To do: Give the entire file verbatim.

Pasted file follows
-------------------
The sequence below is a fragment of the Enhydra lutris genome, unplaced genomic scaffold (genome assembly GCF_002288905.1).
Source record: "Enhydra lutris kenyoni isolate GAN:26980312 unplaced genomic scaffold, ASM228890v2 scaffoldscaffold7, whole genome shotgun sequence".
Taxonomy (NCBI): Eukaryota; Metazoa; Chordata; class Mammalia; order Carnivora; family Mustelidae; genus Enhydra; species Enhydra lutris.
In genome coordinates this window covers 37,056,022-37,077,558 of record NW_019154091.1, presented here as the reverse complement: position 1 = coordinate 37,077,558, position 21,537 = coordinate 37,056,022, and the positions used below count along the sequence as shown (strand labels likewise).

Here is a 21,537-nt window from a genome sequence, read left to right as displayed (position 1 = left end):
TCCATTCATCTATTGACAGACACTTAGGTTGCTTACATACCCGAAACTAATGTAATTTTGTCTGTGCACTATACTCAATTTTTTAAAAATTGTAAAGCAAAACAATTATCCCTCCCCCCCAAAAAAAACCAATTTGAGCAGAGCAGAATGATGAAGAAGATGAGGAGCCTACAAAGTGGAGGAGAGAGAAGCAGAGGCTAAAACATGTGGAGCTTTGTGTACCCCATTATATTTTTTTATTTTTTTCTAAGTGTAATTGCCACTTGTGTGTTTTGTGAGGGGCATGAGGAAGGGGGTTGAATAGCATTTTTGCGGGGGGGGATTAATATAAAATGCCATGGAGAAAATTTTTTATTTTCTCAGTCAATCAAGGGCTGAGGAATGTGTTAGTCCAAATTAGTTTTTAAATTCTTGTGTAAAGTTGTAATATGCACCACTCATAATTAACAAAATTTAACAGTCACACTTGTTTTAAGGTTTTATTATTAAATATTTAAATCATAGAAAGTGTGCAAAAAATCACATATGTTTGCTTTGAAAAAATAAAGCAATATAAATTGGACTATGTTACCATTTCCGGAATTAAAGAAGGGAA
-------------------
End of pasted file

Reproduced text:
The sequence below is a fragment of the Enhydra lutris genome, unplaced genomic scaffold (genome assembly GCF_002288905.1).
Source record: "Enhydra lutris kenyoni isolate GAN:26980312 unplaced genomic scaffold, ASM228890v2 scaffoldscaffold7, whole genome shotgun sequence".
Taxonomy (NCBI): Eukaryota; Metazoa; Chordata; class Mammalia; order Carnivora; family Mustelidae; genus Enhydra; species Enhydra lutris.
In genome coordinates this window covers 37,056,022-37,077,558 of record NW_019154091.1, presented here as the reverse complement: position 1 = coordinate 37,077,558, position 21,537 = coordinate 37,056,022, and the positions used below count along the sequence as shown (strand labels likewise).

Here is a 21,537-nt window from a genome sequence, read left to right as displayed (position 1 = left end):
TCCATTCATCTATTGACAGACACTTAGGTTGCTTACATACCCGAAACTAATGTAATTTTGTCTGTGCACTATACTCAATTTTTTAAAAATTGTAAAGCAAAACAATTATCCCTCCCCCCCAAAAAAAACCAATTTGAGCAGAGCAGAATGATGAAGAAGATGAGGAGCCTACAAAGTGGAGGAGAGAGAAGCAGAGGCTAAAACATGTGGAGCTTTGTGTACCCCATTATATTTTTTTATTTTTTTCTAAGTGTAATTGCCACTTGTGTGTTTTGTGAGGGGCATGAGGAAGGGGGTTGAATAGCATTTTTGCGGGGGGGGATTAATATAAAATGCCATGGAGAAAATTTTTTATTTTCTCAGTCAATCAAGGGCTGAGGAATGTGTTAGTCCAAATTAGTTTTTAAATTCTTGTGTAAAGTTGTAATATGCACCACTCATAATTAACAAAATTTAACAGTCACACTTGTTTTAAGGTTTTATTATTAAATATTTAAATCATAGAAAGTGTGCAAAAAATCACATATGTTTGCTTTGAAAAAATAAAGCAATATAAATTGGACTATGTTACCATTTCCGGAATTAAAGAAGGGAA